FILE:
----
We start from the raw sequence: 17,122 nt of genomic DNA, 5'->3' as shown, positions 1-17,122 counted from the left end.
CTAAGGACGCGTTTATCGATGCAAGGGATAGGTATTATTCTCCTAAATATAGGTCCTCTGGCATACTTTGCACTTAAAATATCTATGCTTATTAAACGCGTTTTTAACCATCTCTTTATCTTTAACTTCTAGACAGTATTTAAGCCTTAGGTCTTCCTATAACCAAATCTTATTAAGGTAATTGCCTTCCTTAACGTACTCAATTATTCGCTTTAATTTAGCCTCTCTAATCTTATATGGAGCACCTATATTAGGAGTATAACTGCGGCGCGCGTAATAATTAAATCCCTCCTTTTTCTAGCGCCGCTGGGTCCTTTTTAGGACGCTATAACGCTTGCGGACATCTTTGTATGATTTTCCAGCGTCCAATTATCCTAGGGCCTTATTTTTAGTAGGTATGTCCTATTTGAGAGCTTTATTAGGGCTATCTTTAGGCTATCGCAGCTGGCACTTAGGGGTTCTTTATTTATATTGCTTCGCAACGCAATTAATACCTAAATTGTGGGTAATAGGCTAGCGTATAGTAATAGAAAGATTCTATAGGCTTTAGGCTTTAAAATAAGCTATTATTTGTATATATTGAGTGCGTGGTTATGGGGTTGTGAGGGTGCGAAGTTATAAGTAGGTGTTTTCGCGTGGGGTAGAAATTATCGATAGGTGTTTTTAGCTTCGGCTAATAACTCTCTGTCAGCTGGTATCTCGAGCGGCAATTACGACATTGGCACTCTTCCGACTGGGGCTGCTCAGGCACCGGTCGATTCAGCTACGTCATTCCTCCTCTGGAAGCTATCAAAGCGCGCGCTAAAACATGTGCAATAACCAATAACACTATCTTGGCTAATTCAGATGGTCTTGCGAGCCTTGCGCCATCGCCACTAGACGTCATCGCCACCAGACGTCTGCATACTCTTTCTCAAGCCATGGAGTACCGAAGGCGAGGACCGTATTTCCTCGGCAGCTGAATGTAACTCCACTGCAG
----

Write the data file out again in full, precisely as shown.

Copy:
We start from the raw sequence: 17,122 nt of genomic DNA, 5'->3' as shown, positions 1-17,122 counted from the left end.
CTAAGGACGCGTTTATCGATGCAAGGGATAGGTATTATTCTCCTAAATATAGGTCCTCTGGCATACTTTGCACTTAAAATATCTATGCTTATTAAACGCGTTTTTAACCATCTCTTTATCTTTAACTTCTAGACAGTATTTAAGCCTTAGGTCTTCCTATAACCAAATCTTATTAAGGTAATTGCCTTCCTTAACGTACTCAATTATTCGCTTTAATTTAGCCTCTCTAATCTTATATGGAGCACCTATATTAGGAGTATAACTGCGGCGCGCGTAATAATTAAATCCCTCCTTTTTCTAGCGCCGCTGGGTCCTTTTTAGGACGCTATAACGCTTGCGGACATCTTTGTATGATTTTCCAGCGTCCAATTATCCTAGGGCCTTATTTTTAGTAGGTATGTCCTATTTGAGAGCTTTATTAGGGCTATCTTTAGGCTATCGCAGCTGGCACTTAGGGGTTCTTTATTTATATTGCTTCGCAACGCAATTAATACCTAAATTGTGGGTAATAGGCTAGCGTATAGTAATAGAAAGATTCTATAGGCTTTAGGCTTTAAAATAAGCTATTATTTGTATATATTGAGTGCGTGGTTATGGGGTTGTGAGGGTGCGAAGTTATAAGTAGGTGTTTTCGCGTGGGGTAGAAATTATCGATAGGTGTTTTTAGCTTCGGCTAATAACTCTCTGTCAGCTGGTATCTCGAGCGGCAATTACGACATTGGCACTCTTCCGACTGGGGCTGCTCAGGCACCGGTCGATTCAGCTACGTCATTCCTCCTCTGGAAGCTATCAAAGCGCGCGCTAAAACATGTGCAATAACCAATAACACTATCTTGGCTAATTCAGATGGTCTTGCGAGCCTTGCGCCATCGCCACTAGACGTCATCGCCACCAGACGTCTGCATACTCTTTCTCAAGCCATGGAGTACCGAAGGCGAGGACCGTATTTCCTCGGCAGCTGAATGTAACTCCACTGCAG